T-Mobile admits Binge On throttles all video, blames everyone else for confusion

After weeks of dodging questions about its streaming video policies, John Legere decides to “help clarify a few things.”

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T-Mobile is coming clean about how its Binge On program treats streaming video, long after other people figured it out for themselves. But it also leaves some questions unanswered in its attempt to “clarify” matters.

Binge On is a new optional service from T-Mobile that lets users stream unlimited video from supported services, including Netflix and Hulu, without counting against data caps. Enabled by default, it reduces the video quality of those streams to as little as 480p resolution.

In late December, YouTube observed that T-Mobile was reducing its video quality as well, even though YouTube wasn’t part of the Binge On program and was still counting against users’ data caps. That claim was confirmed last week by the Electronic Frontier Foundation, whose tests found that all videos—including direct downloads and in-browser streams—were getting slowed down. Through it all, T-Mobile avoided giving a clear explanation of its policies, though CEO John Legere did drop an expletive-laden rant on the EFF after getting called out.

On Monday evening, Legere published an “Open Letter to Consumers,” fessing up to the throttling policies but strangely blaming the confusion on everyone else.

Clarification: T-Mobile points out that it has disclosed the reduction to 480p for almost all other video in a previous press release and a blog post from Legere, both of which refer to the practice as "optimization" rather than throttling or slowing data down. Though the unlimited aspect of Binge On was clearly the focus of those pieces, the fact that T-Mobile reduces data use for all video streams--resulting in 480p resolution in most cases--has been disclosed. The rest of the original story continues below.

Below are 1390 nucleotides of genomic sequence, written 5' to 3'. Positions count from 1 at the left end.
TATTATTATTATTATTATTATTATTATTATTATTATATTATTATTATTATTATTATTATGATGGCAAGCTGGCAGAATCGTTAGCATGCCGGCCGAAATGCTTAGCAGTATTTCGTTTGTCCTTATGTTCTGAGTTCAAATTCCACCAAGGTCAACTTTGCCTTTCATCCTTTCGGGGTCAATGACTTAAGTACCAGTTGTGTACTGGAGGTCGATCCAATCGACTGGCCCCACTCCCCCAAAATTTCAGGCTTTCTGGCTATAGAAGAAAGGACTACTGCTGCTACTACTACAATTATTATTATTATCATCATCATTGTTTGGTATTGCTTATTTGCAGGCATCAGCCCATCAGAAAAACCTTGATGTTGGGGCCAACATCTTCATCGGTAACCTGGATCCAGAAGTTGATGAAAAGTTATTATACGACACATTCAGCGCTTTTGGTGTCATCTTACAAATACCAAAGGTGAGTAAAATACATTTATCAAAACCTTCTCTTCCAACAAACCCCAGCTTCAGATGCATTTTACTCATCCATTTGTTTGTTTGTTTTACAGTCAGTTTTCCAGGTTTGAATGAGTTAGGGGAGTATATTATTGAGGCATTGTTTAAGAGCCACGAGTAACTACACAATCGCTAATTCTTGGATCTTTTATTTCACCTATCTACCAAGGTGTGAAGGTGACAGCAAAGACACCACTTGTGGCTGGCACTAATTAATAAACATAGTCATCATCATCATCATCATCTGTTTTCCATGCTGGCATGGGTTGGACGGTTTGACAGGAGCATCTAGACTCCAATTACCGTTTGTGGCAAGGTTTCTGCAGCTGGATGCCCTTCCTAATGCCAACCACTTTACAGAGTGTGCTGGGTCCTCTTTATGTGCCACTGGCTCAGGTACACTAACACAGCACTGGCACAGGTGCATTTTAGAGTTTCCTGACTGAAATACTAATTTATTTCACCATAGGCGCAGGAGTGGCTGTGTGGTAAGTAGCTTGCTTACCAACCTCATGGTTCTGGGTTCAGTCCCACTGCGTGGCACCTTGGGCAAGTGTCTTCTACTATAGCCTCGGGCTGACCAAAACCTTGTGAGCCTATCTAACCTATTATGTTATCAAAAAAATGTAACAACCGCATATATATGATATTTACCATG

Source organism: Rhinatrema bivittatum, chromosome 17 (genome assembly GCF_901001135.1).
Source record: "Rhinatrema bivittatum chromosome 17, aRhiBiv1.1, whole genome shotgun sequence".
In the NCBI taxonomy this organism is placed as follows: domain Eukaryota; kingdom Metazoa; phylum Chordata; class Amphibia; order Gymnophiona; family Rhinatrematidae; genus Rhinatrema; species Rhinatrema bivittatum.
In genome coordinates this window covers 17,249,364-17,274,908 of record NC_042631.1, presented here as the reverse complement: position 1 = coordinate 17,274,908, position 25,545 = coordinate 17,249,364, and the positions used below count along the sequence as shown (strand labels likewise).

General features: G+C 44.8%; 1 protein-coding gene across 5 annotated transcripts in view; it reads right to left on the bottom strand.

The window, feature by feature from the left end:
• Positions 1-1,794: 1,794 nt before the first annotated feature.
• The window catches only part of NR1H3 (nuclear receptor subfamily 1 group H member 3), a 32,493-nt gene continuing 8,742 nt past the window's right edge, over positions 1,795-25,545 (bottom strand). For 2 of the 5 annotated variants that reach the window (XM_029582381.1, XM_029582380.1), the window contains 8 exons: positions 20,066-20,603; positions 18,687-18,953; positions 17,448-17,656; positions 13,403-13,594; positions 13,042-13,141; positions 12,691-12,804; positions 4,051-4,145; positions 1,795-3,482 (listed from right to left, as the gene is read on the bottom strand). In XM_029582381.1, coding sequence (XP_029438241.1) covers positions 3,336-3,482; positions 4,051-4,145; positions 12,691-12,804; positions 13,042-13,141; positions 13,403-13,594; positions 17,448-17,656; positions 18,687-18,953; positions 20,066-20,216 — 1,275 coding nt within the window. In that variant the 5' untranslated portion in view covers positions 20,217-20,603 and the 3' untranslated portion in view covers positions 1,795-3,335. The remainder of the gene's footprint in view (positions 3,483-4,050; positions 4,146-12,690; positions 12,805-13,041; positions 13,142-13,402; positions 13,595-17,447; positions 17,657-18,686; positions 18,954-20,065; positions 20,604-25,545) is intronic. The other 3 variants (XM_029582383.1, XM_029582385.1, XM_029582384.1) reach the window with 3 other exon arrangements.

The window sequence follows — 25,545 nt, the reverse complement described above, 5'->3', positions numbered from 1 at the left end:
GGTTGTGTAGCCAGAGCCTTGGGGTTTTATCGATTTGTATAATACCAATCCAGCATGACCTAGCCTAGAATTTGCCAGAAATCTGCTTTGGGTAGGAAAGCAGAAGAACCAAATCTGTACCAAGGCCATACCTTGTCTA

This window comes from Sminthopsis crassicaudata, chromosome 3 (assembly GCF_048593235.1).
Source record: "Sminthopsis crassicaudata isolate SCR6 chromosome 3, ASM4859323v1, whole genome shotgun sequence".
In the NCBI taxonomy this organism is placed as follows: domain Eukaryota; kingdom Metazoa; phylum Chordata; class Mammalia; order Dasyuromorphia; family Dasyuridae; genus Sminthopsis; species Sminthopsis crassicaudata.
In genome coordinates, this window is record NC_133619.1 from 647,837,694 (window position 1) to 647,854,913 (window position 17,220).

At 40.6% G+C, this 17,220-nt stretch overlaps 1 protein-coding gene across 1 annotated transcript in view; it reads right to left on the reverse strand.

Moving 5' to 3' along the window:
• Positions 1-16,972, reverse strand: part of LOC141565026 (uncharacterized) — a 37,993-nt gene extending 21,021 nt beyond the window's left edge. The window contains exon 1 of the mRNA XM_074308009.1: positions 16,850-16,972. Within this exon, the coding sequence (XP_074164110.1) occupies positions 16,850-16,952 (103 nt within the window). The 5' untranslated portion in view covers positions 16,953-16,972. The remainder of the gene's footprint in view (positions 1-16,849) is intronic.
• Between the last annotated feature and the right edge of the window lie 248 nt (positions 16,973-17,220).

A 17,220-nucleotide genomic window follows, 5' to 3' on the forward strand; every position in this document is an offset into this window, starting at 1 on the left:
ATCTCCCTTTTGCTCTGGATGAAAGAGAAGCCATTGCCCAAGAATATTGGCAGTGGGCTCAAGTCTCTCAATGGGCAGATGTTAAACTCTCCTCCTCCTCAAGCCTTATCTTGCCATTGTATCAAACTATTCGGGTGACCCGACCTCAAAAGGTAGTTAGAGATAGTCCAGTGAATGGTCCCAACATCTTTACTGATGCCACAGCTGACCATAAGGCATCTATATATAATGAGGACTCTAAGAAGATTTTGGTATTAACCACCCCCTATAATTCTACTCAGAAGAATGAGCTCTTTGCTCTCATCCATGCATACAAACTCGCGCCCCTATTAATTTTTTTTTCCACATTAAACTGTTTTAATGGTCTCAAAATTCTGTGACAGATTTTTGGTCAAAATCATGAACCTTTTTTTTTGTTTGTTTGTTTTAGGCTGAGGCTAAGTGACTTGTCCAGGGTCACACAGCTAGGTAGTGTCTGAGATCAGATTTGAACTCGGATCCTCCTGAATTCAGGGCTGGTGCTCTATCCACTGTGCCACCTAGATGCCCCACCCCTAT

“I debated with myself about letting this topic drop completely so everyone, consumers and our customers, could catch their breath – but the discussion has gotten so convoluted that I had to do some follow-up to help clarify a few things before we can move on,” Legere wrote.

Keep in mind that this debate could have been avoided if T-Mobile had explained its throttling policies from the start. Nonetheless, Legere went on to bemoan how “there is suddenly a LOT of confusion about Binge On,” and that “some people may be confused” about how Binge On works.

As I speculated in late December, T-Mobile believes it is doing the right thing with Binge On by slowing down all video, which in turn helps users’ data plans go further. Although the feature is enabled by default, users can always turn it off.

“It is and always has been a feature that helps you stretch your data bucket by optimizing ALL of your video for your mobile devices,” Legere said in his letter, which also included an apology to the EFF and its supporters.

So why did it take so long for T-Mobile to explain how Binge On really works? That point remains confused. It’s also unclear why T-Mobile counts non-participating sources like YouTube against users’ data caps if it’s able to detect and reduce the quality of their streams. Why not just provide unlimited data whenever streaming quality is reduced?

In other words, Legere’s letter doesn’t clarify much. It’s more of a confession after getting caught in the act.

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